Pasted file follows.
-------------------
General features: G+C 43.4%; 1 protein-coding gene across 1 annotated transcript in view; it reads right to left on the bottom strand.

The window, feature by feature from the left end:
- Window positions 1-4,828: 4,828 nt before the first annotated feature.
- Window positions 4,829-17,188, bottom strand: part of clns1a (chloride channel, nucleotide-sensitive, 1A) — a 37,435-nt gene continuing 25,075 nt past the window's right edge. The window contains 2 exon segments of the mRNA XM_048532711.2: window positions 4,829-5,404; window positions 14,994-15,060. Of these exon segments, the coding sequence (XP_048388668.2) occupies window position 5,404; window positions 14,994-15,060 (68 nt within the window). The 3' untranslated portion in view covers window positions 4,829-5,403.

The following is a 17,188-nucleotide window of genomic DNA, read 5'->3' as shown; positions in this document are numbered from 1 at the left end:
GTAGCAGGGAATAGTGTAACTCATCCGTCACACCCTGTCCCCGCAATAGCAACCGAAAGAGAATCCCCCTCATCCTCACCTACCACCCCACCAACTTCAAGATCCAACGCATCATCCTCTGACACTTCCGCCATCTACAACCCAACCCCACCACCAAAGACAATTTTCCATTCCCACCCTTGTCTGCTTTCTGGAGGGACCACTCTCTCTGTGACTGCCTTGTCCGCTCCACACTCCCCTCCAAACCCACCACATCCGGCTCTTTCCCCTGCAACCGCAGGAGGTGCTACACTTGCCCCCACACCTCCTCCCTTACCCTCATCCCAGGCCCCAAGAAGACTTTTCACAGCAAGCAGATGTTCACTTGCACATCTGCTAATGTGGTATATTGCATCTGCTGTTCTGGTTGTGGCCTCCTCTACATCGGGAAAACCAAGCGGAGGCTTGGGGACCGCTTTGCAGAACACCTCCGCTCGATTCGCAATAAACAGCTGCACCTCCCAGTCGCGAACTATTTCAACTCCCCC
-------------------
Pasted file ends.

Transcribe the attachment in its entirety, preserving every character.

General features: G+C 43.4%; 1 protein-coding gene across 1 annotated transcript in view; it reads right to left on the bottom strand.

The window, feature by feature from the left end:
- Window positions 1-4,828: 4,828 nt before the first annotated feature.
- Window positions 4,829-17,188, bottom strand: part of clns1a (chloride channel, nucleotide-sensitive, 1A) — a 37,435-nt gene continuing 25,075 nt past the window's right edge. The window contains 2 exon segments of the mRNA XM_048532711.2: window positions 4,829-5,404; window positions 14,994-15,060. Of these exon segments, the coding sequence (XP_048388668.2) occupies window position 5,404; window positions 14,994-15,060 (68 nt within the window). The 3' untranslated portion in view covers window positions 4,829-5,403.

The following is a 17,188-nucleotide window of genomic DNA, read 5'->3' as shown; positions in this document are numbered from 1 at the left end:
GTAGCAGGGAATAGTGTAACTCATCCGTCACACCCTGTCCCCGCAATAGCAACCGAAAGAGAATCCCCCTCATCCTCACCTACCACCCCACCAACTTCAAGATCCAACGCATCATCCTCTGACACTTCCGCCATCTACAACCCAACCCCACCACCAAAGACAATTTTCCATTCCCACCCTTGTCTGCTTTCTGGAGGGACCACTCTCTCTGTGACTGCCTTGTCCGCTCCACACTCCCCTCCAAACCCACCACATCCGGCTCTTTCCCCTGCAACCGCAGGAGGTGCTACACTTGCCCCCACACCTCCTCCCTTACCCTCATCCCAGGCCCCAAGAAGACTTTTCACAGCAAGCAGATGTTCACTTGCACATCTGCTAATGTGGTATATTGCATCTGCTGTTCTGGTTGTGGCCTCCTCTACATCGGGAAAACCAAGCGGAGGCTTGGGGACCGCTTTGCAGAACACCTCCGCTCGATTCGCAATAAACAGCTGCACCTCCCAGTCGCGAACTATTTCAACTCCCCC